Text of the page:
Follow-up: Councilwoman Brown’s comments

The Fort Wayne City Council     Councilwoman Liz Brown

I emailed Councilwoman Liz Brown about her aborted comments during the January 13th City Council meeting. The following is based on her response to my email.

As you may remember, Councilwoman Brown spent much time scrutinizing the 2009 City of Fort Wayne Budget during last year’s budget hearings. She was the driving force behind the final cuts which resulted in $2.5 million being cut from the City’s submitted “flat” budget. The reason for this drive was HB 1001 and it’s property tax caps and circuit breaks which will decrease property tax revenues for the City.

While she admittedly started off with the wrong numbers, Brown’s main point then became lost in the shuffle. Councilwoman Brown wants to know exactly how much the Parking Enforcement Department (PED) to operate. The figures that City Clerk Kennedy provided to Council members, show that since 2004, the department has shown a positive balance of not less than $114,000 annually after expenditures. The City Council does not scrutinize, in detail, the PED budget because it is fee-supported and they only examine those budgets supported by property taxes. But do these numbers accurately reflect the true costs of the department?

The problem is accounting practices. One example: the PED sends out notices on delinquent unpaid tickets. However, an examination of the department’s budget reveals no line item for postage. Postage is probably paid from the City Clerk’s budget, which is property tax supported, but again, there is no clear indication of this. For me, this raises a question – Is spending property taxes for something that should come out of the very fees it will raise, proper?

When the City Clerk’s office goes to court over the various ordinance violations it oversees, the Law Department sends someone to court once a week to defend the City’s position/interests. The Law Department, however, does not track any of their activities in court on behalf of the Clerk or any other City department. If it did, then perhaps the Law Department’s budget could be offset by charging the appropriate department the appropriate dollar amount for staff’s time.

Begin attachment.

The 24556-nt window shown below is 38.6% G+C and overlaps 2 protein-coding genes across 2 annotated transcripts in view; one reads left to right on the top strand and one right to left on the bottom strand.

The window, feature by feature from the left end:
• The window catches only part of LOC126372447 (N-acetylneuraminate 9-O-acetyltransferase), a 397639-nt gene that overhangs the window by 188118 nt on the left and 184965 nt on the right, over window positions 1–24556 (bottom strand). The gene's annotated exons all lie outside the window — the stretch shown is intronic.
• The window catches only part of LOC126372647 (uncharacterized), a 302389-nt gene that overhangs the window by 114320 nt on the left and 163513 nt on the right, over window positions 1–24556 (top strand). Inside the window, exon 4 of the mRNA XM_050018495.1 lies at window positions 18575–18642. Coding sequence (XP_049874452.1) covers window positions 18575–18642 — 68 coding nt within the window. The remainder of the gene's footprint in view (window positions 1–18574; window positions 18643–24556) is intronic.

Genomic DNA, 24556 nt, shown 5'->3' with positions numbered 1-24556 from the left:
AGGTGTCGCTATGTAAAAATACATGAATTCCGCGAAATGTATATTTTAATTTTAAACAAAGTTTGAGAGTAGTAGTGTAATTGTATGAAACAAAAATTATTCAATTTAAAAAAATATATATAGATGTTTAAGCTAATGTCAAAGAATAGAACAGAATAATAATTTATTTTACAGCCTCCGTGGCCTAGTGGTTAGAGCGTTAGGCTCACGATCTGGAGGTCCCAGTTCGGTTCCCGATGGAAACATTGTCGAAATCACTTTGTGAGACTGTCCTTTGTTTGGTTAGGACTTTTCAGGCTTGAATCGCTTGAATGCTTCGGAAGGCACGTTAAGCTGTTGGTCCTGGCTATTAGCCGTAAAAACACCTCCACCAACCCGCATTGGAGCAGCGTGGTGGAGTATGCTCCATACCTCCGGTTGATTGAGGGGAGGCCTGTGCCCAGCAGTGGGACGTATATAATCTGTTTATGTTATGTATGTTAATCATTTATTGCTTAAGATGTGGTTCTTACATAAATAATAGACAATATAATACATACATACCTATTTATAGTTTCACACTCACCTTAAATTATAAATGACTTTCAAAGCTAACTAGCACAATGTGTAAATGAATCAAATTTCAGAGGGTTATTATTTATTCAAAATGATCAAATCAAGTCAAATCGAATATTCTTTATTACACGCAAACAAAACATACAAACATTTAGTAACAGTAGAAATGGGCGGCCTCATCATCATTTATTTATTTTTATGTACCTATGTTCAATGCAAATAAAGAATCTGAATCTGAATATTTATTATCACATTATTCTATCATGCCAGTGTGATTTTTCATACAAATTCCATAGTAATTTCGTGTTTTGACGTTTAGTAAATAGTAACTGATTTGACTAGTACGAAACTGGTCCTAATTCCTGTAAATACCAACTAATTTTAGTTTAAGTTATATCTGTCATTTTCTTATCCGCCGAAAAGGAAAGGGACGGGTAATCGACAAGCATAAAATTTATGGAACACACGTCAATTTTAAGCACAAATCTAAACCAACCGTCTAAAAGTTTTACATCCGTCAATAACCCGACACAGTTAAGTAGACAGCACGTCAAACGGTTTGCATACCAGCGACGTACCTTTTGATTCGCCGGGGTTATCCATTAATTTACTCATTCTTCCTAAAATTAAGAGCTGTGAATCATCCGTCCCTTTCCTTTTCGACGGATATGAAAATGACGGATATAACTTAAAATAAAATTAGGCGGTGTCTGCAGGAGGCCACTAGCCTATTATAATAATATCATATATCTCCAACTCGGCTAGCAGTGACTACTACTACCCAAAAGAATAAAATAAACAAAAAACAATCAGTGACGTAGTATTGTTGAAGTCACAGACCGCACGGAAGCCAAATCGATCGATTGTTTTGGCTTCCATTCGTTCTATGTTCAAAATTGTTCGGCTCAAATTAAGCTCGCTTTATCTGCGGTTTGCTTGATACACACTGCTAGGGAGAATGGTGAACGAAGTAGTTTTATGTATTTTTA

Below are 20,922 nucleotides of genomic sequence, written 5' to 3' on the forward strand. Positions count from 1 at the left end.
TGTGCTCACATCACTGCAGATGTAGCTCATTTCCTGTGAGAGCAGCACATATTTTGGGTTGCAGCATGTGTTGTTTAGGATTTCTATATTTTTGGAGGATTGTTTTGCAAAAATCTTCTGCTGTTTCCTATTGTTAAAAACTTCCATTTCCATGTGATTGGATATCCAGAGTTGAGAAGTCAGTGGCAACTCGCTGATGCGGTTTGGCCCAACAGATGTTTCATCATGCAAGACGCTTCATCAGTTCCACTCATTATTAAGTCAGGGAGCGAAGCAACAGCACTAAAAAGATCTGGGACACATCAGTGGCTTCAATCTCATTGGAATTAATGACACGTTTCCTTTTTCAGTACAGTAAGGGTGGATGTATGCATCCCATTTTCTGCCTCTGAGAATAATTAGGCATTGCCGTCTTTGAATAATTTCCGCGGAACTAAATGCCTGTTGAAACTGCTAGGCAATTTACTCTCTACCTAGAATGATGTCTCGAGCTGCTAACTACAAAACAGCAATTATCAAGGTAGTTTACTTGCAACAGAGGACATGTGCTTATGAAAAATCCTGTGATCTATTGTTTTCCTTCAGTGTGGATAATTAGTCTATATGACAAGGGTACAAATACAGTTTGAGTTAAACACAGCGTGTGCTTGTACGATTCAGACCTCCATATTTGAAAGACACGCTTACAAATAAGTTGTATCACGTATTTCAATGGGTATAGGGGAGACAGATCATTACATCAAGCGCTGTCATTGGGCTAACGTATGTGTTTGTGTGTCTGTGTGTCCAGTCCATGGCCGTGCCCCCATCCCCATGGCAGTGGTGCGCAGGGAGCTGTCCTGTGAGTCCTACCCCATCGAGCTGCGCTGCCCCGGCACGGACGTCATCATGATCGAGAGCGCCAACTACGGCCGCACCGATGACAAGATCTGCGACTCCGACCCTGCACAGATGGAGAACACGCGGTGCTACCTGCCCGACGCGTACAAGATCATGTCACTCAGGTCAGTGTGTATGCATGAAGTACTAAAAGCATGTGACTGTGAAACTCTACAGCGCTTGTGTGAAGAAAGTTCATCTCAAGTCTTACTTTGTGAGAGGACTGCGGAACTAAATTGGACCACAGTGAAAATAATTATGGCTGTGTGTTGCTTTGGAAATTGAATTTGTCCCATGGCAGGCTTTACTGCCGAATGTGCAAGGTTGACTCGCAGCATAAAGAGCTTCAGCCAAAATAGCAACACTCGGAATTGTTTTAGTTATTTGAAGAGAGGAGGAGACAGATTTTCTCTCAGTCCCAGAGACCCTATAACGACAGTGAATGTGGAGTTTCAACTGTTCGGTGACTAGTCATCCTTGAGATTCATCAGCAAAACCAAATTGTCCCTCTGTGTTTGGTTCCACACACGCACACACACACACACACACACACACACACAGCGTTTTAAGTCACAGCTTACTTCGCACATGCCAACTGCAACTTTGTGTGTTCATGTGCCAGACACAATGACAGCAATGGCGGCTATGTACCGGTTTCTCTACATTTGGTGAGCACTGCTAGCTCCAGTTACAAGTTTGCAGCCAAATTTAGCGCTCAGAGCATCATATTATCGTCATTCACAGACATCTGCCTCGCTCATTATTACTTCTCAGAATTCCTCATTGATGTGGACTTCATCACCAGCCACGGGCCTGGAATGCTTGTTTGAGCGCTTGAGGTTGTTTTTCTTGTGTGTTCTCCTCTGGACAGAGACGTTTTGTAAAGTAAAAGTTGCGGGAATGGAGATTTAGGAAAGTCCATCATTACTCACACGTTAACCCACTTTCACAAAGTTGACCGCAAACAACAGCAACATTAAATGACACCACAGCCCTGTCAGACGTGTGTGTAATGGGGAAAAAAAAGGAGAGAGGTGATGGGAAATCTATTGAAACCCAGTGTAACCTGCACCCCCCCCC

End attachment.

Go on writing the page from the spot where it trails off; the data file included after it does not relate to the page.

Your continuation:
Consider how the City handles it’s gas expenditures. The Fleet Department purchases all fuel for City vehicles and then charges each department for it’s use. Each City department has a line item in it’s budget for fuel expenditures.

The potential problem with this type of accounting change (examining each department and defining items more clearly) is that it will create a bit more work for employees, not much mind you, but a bit more. The benefits, however, should far outweigh problems created as it will give a truer picture of what each department is actually doing.

From her email:

“I know that the PED is not property tax supported so we don’t look at their budget, and they are cash positive – but, I wonder how much. Their budget has gone up about 25% since 2004. They have written about the same amount of tickets and from the dollars outstanding according to the amnesty. I don’t think collections have improved significantly, so the net to the city has gone down since 2004. I guess I would just like us to evaluate the worth of writing tickets/overdue fines (because meters are de minimis, meaning they do not provide the City with significant revenue.) to the tune of over $600,000 if most of the money just goes back to cover dept expenses. I think it could be a better revenue producer, but I also think that the parking group that meets once a month in the Grand Wayne, (comprised of many downtown stakeholders) would like to see a more comprehensive mission behind our parking policies.”

There is also the separate debate about enforcement issues. Councilwoman Brown feels the City needs to explore their enforcement policies and the ordinances that set them. After all, if you’re going to have an amnesty, the only way it will truly work is if you take it seriously and prosecute scofflaws. If you haven’t been prosecuting scofflaws (which to an extent is the City’s case), then you need to toughen your enforcement approach. This will then give people the incentive to take advantage of the amnesty or it won’t be as successful as possible.

Regardless, this is exactly the type of debate that needs to happen in Council. I also think that Councilwoman Brown deserves kudos for scrutinizing all aspects of matters that come before council. Too often, over the years, City Council has been too quick and willing to rubber-stamp whatever the Administration puts before them. That offers little incentive to the Administration to examine practices and ideas to determine if they really are “best practices.” It also can end up doing a huge disservice to taxpayers whose hard work and sometimes sacrifice support this type of thinking. She proves the point that there is no such thing as a “no-brainer” when it comes to government matters.

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  1. Stephen – Since any overage in the parking enforcement department goes into the city general fund, exactly what difference does it make to me as a property taxpayer? It’s “out of one pocket into the other”, isn’t it? Either way, I don’t see any net savings for anyone.
    I do think that the only problem is that for some reason the city just doesn’t want to carry through on enforcement.
    You do realize that the examples shown by some governmental employees, like the appointee for Secretary of the Treasury in Washington, leads people who feel that they are “better than the rest of you” to be scofflaws on all things, including parking fines. And as long as they can get away with it, IT WILL CONTINUE.


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